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Scarcity of engineers hits Channel Tunnel Rail Link Shortage of professionals threatens safety Skills crisis hits white-collar jobs

A WHITE-COLLAR skills crisis engulfing the industry is hampering major projects and threatening safety standards on site.

The Channel Tunnel Rail Link is suffering a chronic shortage of engineers and is struggling to put together a design team for section two of the route.

And a shortfall of safety professionals means contractors cannot provide adequate health and safety cover on site.

Sixty top engineering jobs are still vacant on the second phase CTRL and construction manager Rail Link Engineering has turned to a host of recruitment agencies to confront the problem.

The scarcity of engineers, including senior engineers and geotechnical engineers, has been blamed on opportunities overseas. Some are also understood to have left the CTRL when their work on section one was completed.

An industry source said: 'I'm not surprised they're still looking for people. They could go to one of the big consulting engineers of course, but they've already got their hands full.'

And one agency boss admitted it would be difficult to find 60 engineers.

He said: 'That is a lot to fill and it's not going to be easy. To get 60 people you might have to put forward about 600 CVs.'

A CTRL spokesman said: 'We will continue to recruit staff for the procurement and pre-construction process which culminates in a start on site for the major civil engineering works for section two in summer 2001.'

The shortage of safety professionals is highlighted in a survey of 100 construction firms by specialist recruiter Sypol Liberty Risk Services, which revealed that 50 of them had vacancies for health and safety professionals.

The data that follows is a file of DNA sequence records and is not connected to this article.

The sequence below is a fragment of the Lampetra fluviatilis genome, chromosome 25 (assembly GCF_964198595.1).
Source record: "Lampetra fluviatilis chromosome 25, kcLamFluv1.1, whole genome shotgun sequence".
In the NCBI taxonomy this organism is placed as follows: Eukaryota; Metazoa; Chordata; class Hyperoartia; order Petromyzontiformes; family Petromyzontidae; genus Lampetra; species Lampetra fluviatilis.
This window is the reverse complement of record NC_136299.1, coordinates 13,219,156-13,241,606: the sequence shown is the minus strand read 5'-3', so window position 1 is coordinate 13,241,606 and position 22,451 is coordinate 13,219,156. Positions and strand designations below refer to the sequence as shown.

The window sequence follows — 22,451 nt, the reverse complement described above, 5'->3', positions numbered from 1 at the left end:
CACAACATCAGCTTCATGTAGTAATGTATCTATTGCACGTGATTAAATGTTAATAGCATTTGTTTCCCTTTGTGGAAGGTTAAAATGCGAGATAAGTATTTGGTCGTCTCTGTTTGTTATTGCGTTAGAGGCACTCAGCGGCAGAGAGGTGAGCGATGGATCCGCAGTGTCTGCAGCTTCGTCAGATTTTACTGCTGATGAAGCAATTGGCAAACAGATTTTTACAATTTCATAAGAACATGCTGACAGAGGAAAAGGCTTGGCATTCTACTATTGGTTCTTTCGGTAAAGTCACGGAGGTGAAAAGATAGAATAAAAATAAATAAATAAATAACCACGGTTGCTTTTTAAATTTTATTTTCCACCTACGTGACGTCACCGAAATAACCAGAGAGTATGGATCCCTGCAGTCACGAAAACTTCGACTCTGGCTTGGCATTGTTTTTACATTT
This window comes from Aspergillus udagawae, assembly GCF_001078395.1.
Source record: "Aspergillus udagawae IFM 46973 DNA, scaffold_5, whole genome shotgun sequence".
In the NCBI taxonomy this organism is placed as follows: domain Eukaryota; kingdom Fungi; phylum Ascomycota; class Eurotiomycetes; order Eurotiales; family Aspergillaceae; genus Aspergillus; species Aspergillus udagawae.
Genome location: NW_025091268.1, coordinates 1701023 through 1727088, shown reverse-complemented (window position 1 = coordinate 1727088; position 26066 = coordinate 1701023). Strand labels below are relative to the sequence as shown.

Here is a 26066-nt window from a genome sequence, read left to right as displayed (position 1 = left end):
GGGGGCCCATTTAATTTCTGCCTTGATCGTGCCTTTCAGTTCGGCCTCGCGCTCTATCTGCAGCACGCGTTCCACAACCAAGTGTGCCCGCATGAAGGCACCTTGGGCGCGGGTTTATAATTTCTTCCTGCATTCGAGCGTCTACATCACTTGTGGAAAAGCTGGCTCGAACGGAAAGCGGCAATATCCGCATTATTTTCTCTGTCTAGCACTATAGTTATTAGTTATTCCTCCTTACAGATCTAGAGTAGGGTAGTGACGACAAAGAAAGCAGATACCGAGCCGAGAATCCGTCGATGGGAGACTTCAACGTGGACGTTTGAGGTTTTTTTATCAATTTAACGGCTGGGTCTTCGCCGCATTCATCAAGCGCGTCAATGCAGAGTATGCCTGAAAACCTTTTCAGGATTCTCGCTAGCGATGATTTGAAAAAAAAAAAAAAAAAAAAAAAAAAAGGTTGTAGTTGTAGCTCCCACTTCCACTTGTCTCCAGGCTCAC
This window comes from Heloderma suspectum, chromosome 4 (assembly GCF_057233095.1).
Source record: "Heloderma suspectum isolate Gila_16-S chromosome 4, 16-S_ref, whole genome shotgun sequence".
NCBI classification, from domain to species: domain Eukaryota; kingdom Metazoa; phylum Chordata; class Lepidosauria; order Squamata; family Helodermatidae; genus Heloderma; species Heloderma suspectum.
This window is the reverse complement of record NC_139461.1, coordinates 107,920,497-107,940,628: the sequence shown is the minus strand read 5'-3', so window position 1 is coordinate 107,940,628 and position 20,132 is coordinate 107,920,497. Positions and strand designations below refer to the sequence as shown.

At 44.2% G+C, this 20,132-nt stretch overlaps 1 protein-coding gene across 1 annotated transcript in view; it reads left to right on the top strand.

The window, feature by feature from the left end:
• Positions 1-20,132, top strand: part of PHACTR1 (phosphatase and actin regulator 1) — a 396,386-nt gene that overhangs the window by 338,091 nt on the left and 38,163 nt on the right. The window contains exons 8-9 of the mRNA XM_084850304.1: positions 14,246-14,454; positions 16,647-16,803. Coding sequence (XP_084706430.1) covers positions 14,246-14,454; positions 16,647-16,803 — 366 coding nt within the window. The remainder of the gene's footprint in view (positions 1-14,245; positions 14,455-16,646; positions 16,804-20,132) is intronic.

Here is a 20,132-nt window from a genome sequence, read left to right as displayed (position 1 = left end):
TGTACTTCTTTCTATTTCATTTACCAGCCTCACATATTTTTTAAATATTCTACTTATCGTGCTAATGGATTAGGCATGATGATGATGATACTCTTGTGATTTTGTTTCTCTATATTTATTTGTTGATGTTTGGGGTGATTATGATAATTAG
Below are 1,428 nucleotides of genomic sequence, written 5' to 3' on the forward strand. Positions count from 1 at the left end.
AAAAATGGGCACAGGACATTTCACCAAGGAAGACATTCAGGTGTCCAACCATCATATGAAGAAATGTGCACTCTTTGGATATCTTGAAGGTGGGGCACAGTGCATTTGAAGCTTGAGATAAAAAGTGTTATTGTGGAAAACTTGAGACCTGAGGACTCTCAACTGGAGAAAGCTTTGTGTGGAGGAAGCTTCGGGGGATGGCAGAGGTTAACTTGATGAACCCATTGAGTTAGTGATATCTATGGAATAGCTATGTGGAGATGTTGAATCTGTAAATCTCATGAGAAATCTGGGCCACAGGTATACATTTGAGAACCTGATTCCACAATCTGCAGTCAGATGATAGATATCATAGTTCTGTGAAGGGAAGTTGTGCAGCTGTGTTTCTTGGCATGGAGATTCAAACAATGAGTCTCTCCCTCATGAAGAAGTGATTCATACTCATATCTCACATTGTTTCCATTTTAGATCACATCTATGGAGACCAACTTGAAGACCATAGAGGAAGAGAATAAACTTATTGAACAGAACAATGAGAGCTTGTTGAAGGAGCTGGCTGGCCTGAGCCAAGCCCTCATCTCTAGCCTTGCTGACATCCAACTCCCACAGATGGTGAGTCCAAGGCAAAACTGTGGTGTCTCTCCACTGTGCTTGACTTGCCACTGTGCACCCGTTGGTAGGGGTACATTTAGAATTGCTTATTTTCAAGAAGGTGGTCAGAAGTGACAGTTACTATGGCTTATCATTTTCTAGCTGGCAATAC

And experts with the Institution of Occupational Safety and Health's construction specialist group estimate that the industry is suffering a shortage of 5,000 safety professionals.

John Lacey, a member of the IOSH construction specialist group, said: 'This survey only serves to confirm our belief that a shortage of qualified safety personnel is a major factor in the construction industry's poor safety record.'

Sypol director Shirley Parsons said most of the vacancies were for site- based health and safety professionals, who would typically be overseeing two or three projects.

Small and medium-sized firms are likely to be worse hit since they may not have the resources to train people to take on health and safety roles.

The shortage of skilled people is also boosting wages in the sector.

Ms Parsons said: 'There's a steady increase in salaries because if you cannot get the people, you have to pay.'

A company health and safety manager with a large contractor said that health and safety officers were commanding wages of between £25,000 and £30,000. He said: 'We have certainly found a problem of recruiting the people of the right calibre, qualification and experience.'